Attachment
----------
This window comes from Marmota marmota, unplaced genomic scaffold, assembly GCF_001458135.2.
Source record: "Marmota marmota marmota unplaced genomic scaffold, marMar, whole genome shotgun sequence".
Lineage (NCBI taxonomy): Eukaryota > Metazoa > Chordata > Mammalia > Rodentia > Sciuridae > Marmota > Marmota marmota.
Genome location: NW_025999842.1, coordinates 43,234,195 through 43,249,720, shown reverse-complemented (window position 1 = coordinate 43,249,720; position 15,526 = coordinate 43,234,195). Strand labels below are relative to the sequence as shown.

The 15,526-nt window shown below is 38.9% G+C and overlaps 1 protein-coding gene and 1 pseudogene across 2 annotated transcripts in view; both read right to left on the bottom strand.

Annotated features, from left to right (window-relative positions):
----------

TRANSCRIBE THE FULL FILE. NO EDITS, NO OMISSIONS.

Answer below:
This window comes from Marmota marmota, unplaced genomic scaffold, assembly GCF_001458135.2.
Source record: "Marmota marmota marmota unplaced genomic scaffold, marMar, whole genome shotgun sequence".
Lineage (NCBI taxonomy): Eukaryota > Metazoa > Chordata > Mammalia > Rodentia > Sciuridae > Marmota > Marmota marmota.
Genome location: NW_025999842.1, coordinates 43,234,195 through 43,249,720, shown reverse-complemented (window position 1 = coordinate 43,249,720; position 15,526 = coordinate 43,234,195). Strand labels below are relative to the sequence as shown.

The 15,526-nt window shown below is 38.9% G+C and overlaps 1 protein-coding gene and 1 pseudogene across 2 annotated transcripts in view; both read right to left on the bottom strand.

Annotated features, from left to right (window-relative positions):